Current demand is largely for leisure and visiting friends and family, but Air Canada expects to see a progressive return of corporate demand in September and October, added chief commercial officer Lucie Guillemette.

That could be aided by the ability of Canadian passengers to rely on COVID tests taken in Canada for trips of less than 72 hours.

“We are encouraged by some of the commentary from our peers in the United States with regards to overall business travel recovery,” she told analysts.

Guillemette said that rebuilding its U.S. operations as the largest foreign carrier is key to its recovery. That will also expedite the recovery of international long-haul operations as it seeks to achieve or exceed its share of the U.S. long-haul global market.

The Atlantic business will recover quicker than the Pacific or Latin America because of high vaccination rates, strong cultural and business connections with Europe and strong leisure interest from Canadians.

“We are already observing healthy demand signals for Europe into 2022,” she added.

The Montreal-based company says it lost $1.17 billion or $3.31 per diluted share, compared with a loss of $1.75 billion or $6.44 per share a year earlier.

Adjusted profits were $1.08 billion or $3.03 per share.

Revenues during the three months ended June 30 surged 58.8 per cent to $837 million from $527 million in the second quarter of 2020. Passenger revenues more than doubled to $426 million from a year ago which marked the first full quarter to be impacted by the pandemic. Cargo revenues increased 33 per cent to a record $358 million.

Air Canada was expected to post $2.76 per share in adjusted profits on $848.2 million of revenues, according to financial data firm Refitinitv.

The country’s largest airline increased its seat capacity by 78 per cent compared to the same time last year, and was down 86 per cent from the second quarter of 2019. It plans to increase available seat miles in the third quarter so capacity will be 65 per cent below the same period in 2019.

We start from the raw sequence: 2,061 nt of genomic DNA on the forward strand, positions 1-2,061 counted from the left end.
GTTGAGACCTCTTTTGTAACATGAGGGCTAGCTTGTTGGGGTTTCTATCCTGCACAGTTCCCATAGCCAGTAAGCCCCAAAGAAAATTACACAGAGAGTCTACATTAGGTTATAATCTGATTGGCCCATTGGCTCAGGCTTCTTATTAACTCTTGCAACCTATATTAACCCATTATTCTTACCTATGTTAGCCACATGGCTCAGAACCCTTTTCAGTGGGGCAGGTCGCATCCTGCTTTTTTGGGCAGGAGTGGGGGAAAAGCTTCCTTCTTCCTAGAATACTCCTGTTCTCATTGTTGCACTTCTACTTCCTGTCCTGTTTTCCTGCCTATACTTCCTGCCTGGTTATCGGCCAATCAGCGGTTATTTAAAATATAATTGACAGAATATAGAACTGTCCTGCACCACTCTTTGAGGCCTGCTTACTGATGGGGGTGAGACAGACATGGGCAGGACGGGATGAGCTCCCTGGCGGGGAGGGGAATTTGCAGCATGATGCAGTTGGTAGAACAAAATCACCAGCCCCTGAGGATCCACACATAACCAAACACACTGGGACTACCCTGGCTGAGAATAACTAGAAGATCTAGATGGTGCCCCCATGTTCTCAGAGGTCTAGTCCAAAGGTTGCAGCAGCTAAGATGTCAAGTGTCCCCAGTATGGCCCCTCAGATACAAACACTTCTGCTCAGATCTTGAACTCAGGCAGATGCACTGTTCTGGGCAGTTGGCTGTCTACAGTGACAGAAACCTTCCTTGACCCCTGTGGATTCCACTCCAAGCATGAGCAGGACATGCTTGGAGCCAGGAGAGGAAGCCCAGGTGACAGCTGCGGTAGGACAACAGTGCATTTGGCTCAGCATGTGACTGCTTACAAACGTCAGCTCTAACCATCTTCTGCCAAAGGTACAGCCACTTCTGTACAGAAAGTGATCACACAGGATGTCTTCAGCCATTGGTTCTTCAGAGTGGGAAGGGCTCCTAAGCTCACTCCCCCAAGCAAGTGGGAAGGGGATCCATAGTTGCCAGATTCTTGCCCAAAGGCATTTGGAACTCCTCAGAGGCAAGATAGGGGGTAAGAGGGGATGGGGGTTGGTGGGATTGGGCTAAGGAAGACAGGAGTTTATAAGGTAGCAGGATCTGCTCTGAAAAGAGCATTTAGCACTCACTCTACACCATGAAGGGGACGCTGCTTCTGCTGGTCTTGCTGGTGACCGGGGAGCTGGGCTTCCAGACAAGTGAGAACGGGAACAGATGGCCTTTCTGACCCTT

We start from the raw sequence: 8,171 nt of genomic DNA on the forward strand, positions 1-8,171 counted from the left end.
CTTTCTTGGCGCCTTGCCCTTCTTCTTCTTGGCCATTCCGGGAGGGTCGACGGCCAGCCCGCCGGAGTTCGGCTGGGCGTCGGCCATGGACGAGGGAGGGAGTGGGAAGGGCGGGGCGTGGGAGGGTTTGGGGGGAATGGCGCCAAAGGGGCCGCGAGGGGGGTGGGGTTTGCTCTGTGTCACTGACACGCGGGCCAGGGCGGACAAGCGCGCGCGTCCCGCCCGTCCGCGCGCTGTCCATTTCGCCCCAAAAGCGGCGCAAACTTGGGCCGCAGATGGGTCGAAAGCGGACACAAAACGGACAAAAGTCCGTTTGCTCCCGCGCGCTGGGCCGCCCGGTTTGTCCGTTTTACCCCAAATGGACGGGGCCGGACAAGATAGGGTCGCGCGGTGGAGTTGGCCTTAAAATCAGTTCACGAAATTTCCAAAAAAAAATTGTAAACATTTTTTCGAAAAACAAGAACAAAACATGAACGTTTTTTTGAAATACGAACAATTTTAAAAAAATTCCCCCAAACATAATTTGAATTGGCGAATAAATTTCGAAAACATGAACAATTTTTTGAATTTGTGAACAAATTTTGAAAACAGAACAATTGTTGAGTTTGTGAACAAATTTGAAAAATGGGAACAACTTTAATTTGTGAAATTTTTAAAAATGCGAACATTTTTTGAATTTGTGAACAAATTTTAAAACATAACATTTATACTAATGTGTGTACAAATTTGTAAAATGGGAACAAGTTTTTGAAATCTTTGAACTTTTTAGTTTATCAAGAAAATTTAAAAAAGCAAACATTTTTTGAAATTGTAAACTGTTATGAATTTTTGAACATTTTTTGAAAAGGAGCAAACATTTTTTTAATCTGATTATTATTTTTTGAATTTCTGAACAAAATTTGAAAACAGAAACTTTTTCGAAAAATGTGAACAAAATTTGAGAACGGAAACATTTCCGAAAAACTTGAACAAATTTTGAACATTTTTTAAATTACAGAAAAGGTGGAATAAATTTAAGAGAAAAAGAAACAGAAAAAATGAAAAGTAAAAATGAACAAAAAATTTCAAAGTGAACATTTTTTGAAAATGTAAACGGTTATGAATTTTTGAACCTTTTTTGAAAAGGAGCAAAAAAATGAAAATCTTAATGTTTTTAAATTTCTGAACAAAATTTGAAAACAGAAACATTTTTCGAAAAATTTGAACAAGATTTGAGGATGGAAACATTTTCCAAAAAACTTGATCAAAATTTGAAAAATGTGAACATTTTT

In August, its domestic capacity is expected to be about two-thirds of what it was in 2019.

“The third-quarter outlook pointed to healthy demand recovery and a significant improvement in daily cash burn,” Walter Spracklin of RBC Dominion Securities wrote in a report.

Air Canada says it has refunded about $1 billion for non-refundable tickets and expects to pay an additional $200 million in the third quarter, which will be covered by the federal government’s $1.4 billion refund credit facility.

The airline says it has recalled about 2,900 employees in June and July as it restores service this summer to destinations, particularly in Canada and the U.S. More workers will be called back for the fall season.

Air Canada has retained about half of its workforce, including the vast majority of pilots who have remained current and ready to fly when conditions warrant.

While it works to rebuild operations, the airline said it is also preparing to meet the challenges from increased competition stemming from expansion plans for Porter Airlines and Flair Airlines. Porter plans to add jet service from several gateways, including Toronto’s Pearson airport, in the second half of next year, while Flair is adding aircraft and routes.

“We certainly welcome healthy competition. but suffice to say, we will be ready to deal with that situation,” Rousseau said of Porter.

He also said the failed purchased of Transat may have been beneficial long-term, but it would have been very difficult to integrate while also focusing on the post-COVID recovery.

This report by The Canadian Press was first published July 23, 2021.

Companies in this story: (TSX:AC)

Ross Marowits, The Canadian Press